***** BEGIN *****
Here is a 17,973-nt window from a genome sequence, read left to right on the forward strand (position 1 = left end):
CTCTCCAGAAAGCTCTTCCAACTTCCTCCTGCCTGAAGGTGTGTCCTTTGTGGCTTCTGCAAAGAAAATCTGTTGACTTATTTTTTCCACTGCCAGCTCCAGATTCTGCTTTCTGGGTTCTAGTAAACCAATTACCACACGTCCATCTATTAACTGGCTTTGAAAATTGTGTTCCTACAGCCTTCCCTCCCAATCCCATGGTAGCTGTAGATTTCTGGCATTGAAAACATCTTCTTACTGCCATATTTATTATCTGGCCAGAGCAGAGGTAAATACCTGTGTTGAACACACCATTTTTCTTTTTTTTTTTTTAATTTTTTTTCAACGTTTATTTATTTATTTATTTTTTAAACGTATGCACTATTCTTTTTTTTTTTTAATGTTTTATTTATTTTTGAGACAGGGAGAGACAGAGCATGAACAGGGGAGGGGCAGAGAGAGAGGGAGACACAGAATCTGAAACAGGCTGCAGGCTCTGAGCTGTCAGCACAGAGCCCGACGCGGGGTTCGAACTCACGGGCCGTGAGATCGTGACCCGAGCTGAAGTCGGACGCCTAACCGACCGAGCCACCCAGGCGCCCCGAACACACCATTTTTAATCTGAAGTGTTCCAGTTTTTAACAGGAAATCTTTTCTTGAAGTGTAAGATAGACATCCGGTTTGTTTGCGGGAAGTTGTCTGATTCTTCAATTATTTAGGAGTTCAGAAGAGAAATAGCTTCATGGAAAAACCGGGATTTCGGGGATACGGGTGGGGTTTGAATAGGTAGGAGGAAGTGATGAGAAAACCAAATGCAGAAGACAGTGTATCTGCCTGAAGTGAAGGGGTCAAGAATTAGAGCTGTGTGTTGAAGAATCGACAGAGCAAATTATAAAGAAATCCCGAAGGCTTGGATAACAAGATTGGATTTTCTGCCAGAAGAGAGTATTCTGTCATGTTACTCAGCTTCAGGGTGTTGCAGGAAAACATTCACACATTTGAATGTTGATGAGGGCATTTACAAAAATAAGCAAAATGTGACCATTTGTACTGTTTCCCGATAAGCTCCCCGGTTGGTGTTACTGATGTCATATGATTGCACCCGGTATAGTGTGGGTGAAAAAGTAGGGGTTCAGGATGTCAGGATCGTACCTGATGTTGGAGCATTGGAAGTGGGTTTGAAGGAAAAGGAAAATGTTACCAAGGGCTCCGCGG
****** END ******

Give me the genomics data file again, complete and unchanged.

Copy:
Here is a 17,973-nt window from a genome sequence, read left to right on the forward strand (position 1 = left end):
CTCTCCAGAAAGCTCTTCCAACTTCCTCCTGCCTGAAGGTGTGTCCTTTGTGGCTTCTGCAAAGAAAATCTGTTGACTTATTTTTTCCACTGCCAGCTCCAGATTCTGCTTTCTGGGTTCTAGTAAACCAATTACCACACGTCCATCTATTAACTGGCTTTGAAAATTGTGTTCCTACAGCCTTCCCTCCCAATCCCATGGTAGCTGTAGATTTCTGGCATTGAAAACATCTTCTTACTGCCATATTTATTATCTGGCCAGAGCAGAGGTAAATACCTGTGTTGAACACACCATTTTTCTTTTTTTTTTTTTAATTTTTTTTCAACGTTTATTTATTTATTTATTTTTTAAACGTATGCACTATTCTTTTTTTTTTTTAATGTTTTATTTATTTTTGAGACAGGGAGAGACAGAGCATGAACAGGGGAGGGGCAGAGAGAGAGGGAGACACAGAATCTGAAACAGGCTGCAGGCTCTGAGCTGTCAGCACAGAGCCCGACGCGGGGTTCGAACTCACGGGCCGTGAGATCGTGACCCGAGCTGAAGTCGGACGCCTAACCGACCGAGCCACCCAGGCGCCCCGAACACACCATTTTTAATCTGAAGTGTTCCAGTTTTTAACAGGAAATCTTTTCTTGAAGTGTAAGATAGACATCCGGTTTGTTTGCGGGAAGTTGTCTGATTCTTCAATTATTTAGGAGTTCAGAAGAGAAATAGCTTCATGGAAAAACCGGGATTTCGGGGATACGGGTGGGGTTTGAATAGGTAGGAGGAAGTGATGAGAAAACCAAATGCAGAAGACAGTGTATCTGCCTGAAGTGAAGGGGTCAAGAATTAGAGCTGTGTGTTGAAGAATCGACAGAGCAAATTATAAAGAAATCCCGAAGGCTTGGATAACAAGATTGGATTTTCTGCCAGAAGAGAGTATTCTGTCATGTTACTCAGCTTCAGGGTGTTGCAGGAAAACATTCACACATTTGAATGTTGATGAGGGCATTTACAAAAATAAGCAAAATGTGACCATTTGTACTGTTTCCCGATAAGCTCCCCGGTTGGTGTTACTGATGTCATATGATTGCACCCGGTATAGTGTGGGTGAAAAAGTAGGGGTTCAGGATGTCAGGATCGTACCTGATGTTGGAGCATTGGAAGTGGGTTTGAAGGAAAAGGAAAATGTTACCAAGGGCTCCGCGG